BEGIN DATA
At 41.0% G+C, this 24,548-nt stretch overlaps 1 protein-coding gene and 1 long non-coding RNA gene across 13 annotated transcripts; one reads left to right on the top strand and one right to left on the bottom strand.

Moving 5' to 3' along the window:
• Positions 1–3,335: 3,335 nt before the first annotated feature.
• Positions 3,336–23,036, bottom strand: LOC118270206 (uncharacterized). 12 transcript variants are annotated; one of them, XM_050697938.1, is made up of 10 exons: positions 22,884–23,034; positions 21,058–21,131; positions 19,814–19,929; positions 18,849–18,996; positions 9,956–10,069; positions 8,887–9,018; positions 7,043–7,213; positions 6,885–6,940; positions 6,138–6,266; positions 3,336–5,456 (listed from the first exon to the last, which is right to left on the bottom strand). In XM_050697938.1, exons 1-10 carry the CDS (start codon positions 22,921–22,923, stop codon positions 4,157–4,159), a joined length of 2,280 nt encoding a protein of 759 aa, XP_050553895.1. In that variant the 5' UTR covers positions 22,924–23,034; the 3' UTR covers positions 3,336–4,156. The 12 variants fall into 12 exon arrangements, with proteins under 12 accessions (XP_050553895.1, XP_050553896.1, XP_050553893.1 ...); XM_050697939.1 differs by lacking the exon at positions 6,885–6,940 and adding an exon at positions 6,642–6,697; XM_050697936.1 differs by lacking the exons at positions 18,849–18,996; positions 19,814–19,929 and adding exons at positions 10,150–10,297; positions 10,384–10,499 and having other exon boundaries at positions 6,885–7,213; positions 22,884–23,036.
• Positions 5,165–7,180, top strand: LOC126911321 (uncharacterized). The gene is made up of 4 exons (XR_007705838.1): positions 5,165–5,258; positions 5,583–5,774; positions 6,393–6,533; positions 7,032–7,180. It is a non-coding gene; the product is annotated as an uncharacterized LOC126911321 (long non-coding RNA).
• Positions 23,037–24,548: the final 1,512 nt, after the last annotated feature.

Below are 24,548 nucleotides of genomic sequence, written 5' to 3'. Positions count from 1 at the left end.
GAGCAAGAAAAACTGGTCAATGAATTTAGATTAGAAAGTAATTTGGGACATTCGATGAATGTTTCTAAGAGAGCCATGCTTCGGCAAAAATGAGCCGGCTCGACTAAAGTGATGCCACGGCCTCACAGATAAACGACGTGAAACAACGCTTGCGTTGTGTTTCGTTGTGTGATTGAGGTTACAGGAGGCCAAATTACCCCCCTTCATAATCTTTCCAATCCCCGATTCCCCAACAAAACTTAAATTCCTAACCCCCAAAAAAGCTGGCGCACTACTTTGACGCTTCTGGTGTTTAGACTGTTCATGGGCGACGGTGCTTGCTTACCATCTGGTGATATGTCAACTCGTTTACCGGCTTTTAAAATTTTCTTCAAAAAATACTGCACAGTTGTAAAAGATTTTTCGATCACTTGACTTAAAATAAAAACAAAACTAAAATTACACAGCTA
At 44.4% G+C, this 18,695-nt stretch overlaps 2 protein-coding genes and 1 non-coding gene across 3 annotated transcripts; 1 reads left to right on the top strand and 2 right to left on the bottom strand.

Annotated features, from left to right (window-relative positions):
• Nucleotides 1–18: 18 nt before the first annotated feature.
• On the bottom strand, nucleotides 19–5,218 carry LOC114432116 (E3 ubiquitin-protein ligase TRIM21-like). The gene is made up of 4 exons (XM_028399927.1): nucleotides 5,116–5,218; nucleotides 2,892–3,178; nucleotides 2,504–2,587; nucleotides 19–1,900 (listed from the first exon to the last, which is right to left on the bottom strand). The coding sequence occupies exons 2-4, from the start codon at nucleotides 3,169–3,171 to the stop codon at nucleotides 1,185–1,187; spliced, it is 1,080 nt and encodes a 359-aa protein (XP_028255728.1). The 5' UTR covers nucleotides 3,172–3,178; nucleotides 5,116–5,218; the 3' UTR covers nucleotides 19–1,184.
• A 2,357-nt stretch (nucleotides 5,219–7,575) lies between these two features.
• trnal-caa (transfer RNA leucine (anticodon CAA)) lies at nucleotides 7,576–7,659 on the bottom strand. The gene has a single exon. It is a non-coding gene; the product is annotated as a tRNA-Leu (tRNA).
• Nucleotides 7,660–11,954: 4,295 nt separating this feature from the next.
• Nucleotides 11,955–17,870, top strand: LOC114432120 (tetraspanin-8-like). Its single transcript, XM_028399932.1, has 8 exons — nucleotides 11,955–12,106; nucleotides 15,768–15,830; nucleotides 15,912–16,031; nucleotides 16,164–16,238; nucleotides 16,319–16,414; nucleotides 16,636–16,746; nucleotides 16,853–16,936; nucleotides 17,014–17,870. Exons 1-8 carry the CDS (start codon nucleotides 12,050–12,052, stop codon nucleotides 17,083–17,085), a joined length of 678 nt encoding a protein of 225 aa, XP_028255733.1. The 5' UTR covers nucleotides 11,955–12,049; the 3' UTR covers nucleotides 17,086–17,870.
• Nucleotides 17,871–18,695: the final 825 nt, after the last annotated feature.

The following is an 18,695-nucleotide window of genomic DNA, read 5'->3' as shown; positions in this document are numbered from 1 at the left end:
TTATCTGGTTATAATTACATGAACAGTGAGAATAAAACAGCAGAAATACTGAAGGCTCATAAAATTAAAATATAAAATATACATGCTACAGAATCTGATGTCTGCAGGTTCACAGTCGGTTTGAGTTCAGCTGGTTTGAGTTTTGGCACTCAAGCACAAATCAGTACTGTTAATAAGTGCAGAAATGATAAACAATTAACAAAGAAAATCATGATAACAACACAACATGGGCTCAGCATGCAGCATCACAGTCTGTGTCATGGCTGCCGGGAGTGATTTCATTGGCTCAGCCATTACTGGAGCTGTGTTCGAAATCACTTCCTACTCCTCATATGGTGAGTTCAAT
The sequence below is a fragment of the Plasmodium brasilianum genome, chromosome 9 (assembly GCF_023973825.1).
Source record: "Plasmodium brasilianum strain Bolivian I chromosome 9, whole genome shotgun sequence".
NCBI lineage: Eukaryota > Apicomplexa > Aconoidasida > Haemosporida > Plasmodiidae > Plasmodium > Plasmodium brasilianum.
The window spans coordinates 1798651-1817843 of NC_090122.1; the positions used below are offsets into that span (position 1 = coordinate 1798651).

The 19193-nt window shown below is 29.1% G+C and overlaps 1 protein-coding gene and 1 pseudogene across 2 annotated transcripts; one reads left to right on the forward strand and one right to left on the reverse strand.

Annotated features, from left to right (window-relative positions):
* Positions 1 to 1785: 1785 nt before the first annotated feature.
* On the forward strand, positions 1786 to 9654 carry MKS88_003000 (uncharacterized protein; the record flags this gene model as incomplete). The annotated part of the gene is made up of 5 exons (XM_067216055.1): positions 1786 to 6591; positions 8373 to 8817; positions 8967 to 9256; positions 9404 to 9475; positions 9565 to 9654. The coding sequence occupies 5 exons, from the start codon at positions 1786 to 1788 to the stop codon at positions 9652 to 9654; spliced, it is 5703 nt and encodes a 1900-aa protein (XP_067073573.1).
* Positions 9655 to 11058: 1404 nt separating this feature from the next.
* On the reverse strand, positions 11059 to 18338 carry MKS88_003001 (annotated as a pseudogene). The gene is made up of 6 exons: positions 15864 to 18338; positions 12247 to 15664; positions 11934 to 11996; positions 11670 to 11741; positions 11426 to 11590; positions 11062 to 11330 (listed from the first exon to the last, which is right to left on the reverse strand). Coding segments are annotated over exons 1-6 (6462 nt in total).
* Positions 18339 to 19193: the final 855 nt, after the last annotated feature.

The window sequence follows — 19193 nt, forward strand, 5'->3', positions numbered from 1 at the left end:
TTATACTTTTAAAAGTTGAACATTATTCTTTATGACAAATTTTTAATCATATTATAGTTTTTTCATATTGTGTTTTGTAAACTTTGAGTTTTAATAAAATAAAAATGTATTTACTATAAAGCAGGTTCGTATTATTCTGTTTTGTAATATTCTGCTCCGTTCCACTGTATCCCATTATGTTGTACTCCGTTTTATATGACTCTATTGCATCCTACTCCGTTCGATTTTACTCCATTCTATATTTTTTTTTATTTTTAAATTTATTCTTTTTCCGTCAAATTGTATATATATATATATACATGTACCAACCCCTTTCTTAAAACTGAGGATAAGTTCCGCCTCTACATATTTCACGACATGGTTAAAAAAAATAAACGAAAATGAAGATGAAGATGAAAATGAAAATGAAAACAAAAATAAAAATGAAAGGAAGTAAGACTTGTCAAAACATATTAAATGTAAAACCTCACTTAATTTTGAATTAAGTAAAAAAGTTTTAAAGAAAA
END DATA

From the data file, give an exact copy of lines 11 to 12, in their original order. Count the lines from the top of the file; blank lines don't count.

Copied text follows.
• Nucleotides 1–18: 18 nt before the first annotated feature.
• On the bottom strand, nucleotides 19–5,218 carry LOC114432116 (E3 ubiquitin-protein ligase TRIM21-like). The gene is made up of 4 exons (XM_028399927.1): nucleotides 5,116–5,218; nucleotides 2,892–3,178; nucleotides 2,504–2,587; nucleotides 19–1,900 (listed from the first exon to the last, which is right to left on the bottom strand). The coding sequence occupies exons 2-4, from the start codon at nucleotides 3,169–3,171 to the stop codon at nucleotides 1,185–1,187; spliced, it is 1,080 nt and encodes a 359-aa protein (XP_028255728.1). The 5' UTR covers nucleotides 3,172–3,178; nucleotides 5,116–5,218; the 3' UTR covers nucleotides 19–1,184.